I’ve had type 1 diabetes for 42+ years. Yes, that sucks. I’m not sure why I have it. It may be genetic, although I’m the only one in my family who has it. I look at it as a life circumstance. It’s the hand I’ve been dealt.

My response is to keep on praying. For a cure? Sure. But (there’s that all-important “but” again) mostly I ask for the ability and strength and fortitude to make the right choices each day. I know that having diabetes sucks for lots of people, so I pray for them. I volunteer with the American Diabetes Association in Louisville to keep working toward a cure. I ride my bike as a Red Rider. And none of that stuff sucks. It’s actually pretty sweet!

It’s the power of the “But.”

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More Posts on Dealing with Trials

Thankful for Temporary

Diagnose How Well You Are Handling Your Diabetes

How to Look Past the Obstacles

I Am Thankful for Temporary

triumphant disabled manTemporary is a sweet sweet word.

I have had type 1 diabetes for 42+ years, and I am very thankful that it is temporary.

Yes, perhaps someday I’ll be the recipient of a working pancreas transplant or a robotic pancreas or some other “cure.” Or maybe I won’t. Either way, my diabetes is temporary. Someday, it will be gone, and I’ll have a body that can metabolize blood glucose.

No more finger pricks and shots and pumps and counting carbohydrates. No more need for Hemoglobin A1Cs or endocrinologist visits.

I’m ready to celebrate! 

But diabetes is not the only thing that is temporary, of course.

To my friends Stan and Chuck, MS is temporary.

To my sister Kathy, Rheumatoid arthritis is temporary.

To my friend Terra, loss and grief are temporary.

Loneliness is temporary. Depression is temporary. Chronic pain is temporary.

Cancer: temporary. Abuse: temporary. Dementia: temporary.

One of the reasons I enjoy reading the Bible is that I believe it displays the bigger picture of life for us. It provides perspective. From beginning to end, it’s easy to see that all the bad circumstances of life are just temporary. The Bible describes life as a mist that appears for a little while and then vanishes.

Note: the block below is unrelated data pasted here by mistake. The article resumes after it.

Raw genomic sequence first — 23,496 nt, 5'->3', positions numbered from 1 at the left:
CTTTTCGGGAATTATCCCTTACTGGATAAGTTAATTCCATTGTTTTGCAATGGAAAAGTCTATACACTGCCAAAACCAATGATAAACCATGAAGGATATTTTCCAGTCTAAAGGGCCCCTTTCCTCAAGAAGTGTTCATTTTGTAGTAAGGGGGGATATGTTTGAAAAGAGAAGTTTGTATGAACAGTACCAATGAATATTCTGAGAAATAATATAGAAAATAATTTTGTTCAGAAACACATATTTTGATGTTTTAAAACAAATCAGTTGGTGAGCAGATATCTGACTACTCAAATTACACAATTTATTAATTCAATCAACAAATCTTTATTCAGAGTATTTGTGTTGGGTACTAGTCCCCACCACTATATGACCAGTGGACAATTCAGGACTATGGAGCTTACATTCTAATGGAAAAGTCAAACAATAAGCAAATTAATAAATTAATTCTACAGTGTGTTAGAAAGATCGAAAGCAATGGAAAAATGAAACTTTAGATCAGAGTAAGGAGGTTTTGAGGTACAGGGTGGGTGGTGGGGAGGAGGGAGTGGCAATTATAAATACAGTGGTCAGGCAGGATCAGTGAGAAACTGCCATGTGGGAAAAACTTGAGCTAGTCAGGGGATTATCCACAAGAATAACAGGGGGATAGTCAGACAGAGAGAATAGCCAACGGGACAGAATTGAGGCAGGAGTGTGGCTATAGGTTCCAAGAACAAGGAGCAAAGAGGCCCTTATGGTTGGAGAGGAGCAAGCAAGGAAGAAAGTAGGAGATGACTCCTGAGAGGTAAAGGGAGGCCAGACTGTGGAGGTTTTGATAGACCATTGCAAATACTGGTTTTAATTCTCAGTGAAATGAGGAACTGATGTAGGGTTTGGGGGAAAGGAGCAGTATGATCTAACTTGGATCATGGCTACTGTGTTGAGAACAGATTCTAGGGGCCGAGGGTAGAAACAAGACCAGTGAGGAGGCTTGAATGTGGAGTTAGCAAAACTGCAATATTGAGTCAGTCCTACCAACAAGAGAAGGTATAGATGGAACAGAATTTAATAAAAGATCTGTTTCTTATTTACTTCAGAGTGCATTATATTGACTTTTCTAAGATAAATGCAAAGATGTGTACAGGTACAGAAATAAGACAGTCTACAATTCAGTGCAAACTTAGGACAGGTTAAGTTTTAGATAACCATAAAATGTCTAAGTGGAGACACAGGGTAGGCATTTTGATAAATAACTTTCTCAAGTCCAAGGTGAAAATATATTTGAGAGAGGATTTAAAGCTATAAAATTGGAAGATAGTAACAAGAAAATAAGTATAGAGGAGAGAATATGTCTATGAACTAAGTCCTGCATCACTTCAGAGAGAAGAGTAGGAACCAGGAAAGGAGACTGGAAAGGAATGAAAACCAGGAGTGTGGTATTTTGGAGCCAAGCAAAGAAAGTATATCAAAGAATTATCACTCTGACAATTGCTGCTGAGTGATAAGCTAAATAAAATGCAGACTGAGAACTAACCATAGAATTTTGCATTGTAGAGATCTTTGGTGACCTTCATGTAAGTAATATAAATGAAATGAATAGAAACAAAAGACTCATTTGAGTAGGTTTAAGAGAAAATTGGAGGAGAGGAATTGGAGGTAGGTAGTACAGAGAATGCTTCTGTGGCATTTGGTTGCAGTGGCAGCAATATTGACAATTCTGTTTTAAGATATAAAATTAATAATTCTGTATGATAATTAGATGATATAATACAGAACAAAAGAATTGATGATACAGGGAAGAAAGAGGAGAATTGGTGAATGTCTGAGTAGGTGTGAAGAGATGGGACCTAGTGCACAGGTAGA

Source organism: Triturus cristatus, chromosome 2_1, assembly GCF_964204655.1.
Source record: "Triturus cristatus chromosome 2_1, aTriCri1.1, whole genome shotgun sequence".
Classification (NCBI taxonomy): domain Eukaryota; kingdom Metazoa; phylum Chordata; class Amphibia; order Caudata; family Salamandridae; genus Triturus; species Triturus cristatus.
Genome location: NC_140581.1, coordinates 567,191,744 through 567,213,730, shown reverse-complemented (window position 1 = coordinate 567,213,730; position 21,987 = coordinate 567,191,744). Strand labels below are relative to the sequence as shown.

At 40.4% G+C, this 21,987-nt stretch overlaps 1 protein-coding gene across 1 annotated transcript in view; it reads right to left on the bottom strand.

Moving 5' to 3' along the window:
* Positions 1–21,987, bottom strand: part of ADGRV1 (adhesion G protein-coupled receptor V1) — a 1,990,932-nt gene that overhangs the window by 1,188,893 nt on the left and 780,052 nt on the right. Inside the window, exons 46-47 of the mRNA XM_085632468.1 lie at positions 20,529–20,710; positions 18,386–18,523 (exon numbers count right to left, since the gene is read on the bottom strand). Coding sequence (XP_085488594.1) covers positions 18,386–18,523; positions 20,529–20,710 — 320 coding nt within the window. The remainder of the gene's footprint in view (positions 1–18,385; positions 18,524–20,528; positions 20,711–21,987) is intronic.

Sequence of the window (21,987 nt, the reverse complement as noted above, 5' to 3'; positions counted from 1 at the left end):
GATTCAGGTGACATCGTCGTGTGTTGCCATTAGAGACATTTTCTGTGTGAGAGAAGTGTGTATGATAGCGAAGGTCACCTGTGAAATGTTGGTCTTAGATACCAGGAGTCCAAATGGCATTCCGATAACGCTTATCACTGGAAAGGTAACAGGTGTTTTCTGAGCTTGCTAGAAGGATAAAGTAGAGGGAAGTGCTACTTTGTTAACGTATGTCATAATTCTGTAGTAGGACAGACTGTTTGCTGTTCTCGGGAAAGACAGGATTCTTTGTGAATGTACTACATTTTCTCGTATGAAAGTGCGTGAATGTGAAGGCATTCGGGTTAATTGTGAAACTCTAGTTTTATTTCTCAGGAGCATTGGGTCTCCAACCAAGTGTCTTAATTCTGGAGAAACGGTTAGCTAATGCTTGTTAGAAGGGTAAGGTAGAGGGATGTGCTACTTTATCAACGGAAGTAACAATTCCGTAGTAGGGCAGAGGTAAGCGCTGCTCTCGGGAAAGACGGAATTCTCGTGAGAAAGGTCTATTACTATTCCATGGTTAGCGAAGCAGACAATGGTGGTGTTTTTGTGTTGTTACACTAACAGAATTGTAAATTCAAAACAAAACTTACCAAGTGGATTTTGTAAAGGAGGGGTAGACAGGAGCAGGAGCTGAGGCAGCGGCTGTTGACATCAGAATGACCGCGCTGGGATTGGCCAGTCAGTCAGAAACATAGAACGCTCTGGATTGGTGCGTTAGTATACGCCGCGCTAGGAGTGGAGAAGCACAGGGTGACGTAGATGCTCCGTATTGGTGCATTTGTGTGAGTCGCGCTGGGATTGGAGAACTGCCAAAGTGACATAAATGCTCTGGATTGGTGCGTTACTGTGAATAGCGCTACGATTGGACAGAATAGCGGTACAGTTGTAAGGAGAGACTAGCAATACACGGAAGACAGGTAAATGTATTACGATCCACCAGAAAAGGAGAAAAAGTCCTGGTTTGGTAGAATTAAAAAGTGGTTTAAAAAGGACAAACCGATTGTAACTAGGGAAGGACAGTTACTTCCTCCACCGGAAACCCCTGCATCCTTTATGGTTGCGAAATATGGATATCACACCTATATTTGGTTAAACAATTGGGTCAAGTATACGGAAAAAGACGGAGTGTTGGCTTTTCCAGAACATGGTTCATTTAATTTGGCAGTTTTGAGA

See, when Jesus told people not to worry about their lives but to seek the kingdom of God, he was telling them, and us, that stuff is only temporary.

When Jesus healed people of their diseases, he was telling them that their sicknesses were only temporary. All these people eventually died of something, and yet all of it was temporary.

When Jesus’ close friend Lazarus was deathly ill, Jesus didn’t immediately run to his rescue. Why? Because Jesus knew it was all temporary.

Jesus told the thief on the cross next to him, “Today you will be with me in paradise.” In other words, this is just temporary.

My circumstances and yours are temporary, no matter how difficult they are or impossible they seem. Even if healing or reconciliation or freedom or stability never come in this lifetime, it is still all temporary.

“For our light and momentary troubles are achieving for us an eternal glory that far outweighs them all. So we fix our eyes not on what is seen, but on what is unseen. For what is seen is temporary, but what is unseen is eternal” (2 Corinthians 4:17-18).

I’m ready to really celebrate! 

What does temporary mean to you?